Another piece would come later in the evening, after most in the house had gone to bed.

In the meantime, I finished some editing work I do on the side. I was shivering now and then and becoming more and more tired, so eventually laid in bed and nodded off around 8. Mother Nature called about three hours later and I awoke feeling hot, my head aching. As I walked down the steps to the bathroom, I felt a little weak. For some reason, I could not remember having had dinner (I had) but was too preoccupied with other things to obsess on it.

The next thing I remember of the evening requires an explanation. 

One certain scene from Indiana Jones and the Last Crusade is a memorable one: The vintage tank has plunged over a cliff and into a rocky canyon, apparently with Indiana (Harrison Ford) aboard, still fighting the Nazi.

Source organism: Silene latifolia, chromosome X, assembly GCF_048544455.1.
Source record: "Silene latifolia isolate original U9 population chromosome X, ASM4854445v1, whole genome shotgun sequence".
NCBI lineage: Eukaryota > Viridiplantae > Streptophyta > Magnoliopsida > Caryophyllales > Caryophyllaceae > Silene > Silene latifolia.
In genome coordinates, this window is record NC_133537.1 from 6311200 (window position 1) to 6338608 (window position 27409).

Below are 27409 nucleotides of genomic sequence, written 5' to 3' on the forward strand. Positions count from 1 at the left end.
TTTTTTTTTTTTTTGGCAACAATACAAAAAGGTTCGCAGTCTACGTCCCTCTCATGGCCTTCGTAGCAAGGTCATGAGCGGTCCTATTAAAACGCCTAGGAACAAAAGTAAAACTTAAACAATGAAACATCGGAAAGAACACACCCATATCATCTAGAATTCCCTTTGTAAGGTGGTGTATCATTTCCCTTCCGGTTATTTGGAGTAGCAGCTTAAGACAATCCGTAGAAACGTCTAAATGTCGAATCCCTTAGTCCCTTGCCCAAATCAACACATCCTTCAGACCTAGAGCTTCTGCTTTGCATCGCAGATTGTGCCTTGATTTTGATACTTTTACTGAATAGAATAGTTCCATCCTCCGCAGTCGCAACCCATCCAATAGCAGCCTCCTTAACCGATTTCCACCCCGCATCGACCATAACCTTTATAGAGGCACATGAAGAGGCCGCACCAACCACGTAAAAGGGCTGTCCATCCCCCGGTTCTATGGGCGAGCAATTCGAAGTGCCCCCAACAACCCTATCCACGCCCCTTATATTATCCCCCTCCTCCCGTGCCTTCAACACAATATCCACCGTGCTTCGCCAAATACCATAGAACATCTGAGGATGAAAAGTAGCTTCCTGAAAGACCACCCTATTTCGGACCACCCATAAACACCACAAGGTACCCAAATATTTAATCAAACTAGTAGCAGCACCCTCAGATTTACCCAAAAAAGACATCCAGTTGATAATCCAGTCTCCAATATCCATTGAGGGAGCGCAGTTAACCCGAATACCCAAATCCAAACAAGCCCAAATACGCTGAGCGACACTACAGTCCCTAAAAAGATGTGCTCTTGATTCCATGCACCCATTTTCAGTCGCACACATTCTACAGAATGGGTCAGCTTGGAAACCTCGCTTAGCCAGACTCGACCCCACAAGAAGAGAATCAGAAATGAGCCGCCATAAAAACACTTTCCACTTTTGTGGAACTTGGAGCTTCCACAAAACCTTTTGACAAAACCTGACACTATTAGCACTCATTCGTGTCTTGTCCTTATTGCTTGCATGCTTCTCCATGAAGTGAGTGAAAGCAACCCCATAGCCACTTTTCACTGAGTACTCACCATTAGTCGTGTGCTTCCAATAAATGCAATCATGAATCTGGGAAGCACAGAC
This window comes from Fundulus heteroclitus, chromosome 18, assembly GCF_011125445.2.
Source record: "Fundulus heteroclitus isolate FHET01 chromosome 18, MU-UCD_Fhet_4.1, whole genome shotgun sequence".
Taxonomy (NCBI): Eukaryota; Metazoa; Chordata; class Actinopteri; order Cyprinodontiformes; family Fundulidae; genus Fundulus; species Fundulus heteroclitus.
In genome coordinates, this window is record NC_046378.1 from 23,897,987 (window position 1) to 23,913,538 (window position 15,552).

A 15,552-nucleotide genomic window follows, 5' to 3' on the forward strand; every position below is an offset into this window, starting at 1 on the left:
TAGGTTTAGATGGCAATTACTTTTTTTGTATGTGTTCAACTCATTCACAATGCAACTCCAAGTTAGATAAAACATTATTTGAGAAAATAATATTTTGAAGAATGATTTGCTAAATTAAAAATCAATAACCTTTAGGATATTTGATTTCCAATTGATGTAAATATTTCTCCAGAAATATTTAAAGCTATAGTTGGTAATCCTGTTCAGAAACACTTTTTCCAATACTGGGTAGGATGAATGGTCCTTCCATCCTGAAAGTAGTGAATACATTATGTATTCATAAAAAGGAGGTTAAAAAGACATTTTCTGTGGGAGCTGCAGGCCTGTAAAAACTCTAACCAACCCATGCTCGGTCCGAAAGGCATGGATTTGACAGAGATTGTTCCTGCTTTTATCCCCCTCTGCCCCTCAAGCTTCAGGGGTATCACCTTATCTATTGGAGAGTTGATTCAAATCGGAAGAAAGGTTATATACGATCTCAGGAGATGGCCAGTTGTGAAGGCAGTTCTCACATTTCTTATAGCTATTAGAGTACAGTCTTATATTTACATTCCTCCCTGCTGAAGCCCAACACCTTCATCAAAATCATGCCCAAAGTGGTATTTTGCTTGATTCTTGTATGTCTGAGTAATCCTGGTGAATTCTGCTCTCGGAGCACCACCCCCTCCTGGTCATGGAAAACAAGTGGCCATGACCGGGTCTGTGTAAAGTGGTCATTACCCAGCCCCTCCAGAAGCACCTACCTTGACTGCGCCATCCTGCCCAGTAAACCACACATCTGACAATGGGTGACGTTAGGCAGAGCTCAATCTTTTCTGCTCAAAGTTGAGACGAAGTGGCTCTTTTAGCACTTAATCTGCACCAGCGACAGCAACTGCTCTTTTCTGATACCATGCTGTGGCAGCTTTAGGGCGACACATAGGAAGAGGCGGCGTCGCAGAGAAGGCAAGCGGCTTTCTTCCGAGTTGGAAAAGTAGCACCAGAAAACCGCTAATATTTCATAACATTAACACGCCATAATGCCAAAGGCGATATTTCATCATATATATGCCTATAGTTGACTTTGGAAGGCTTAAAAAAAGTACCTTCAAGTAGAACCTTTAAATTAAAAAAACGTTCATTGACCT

His friends and father, Dr. Henry Jones (Sean Connery), stare over the edge in disbelief, lamenting his passing, the elder Jones particularly regretting that he had never adequately expressed his love to his son. Nearby, a dusty and bedraggled Indiana pulls himself from over the edge of the cliff to safety, obviously worse for the wear, but alive.

As he staggers up behind the group, his father turns and sees his son and embraces him, telling him “I was afraid I’d lost you.” The scene always resonated with me, perhaps simply because as Sean Connery hugged him, Harrison Ford pegged the expression so well of a tired, worn out 8-year-old kid smiling as he gets an unexpected hug and praise from his Dad.

That’s the expression I believe I was exuding as this memory took shape in my mind. I lay with the side of my feverish face and the skin of my neck against the cool, smooth porcelain top of the toilet tank that unexpectedly had become my pillow for a few minutes or so.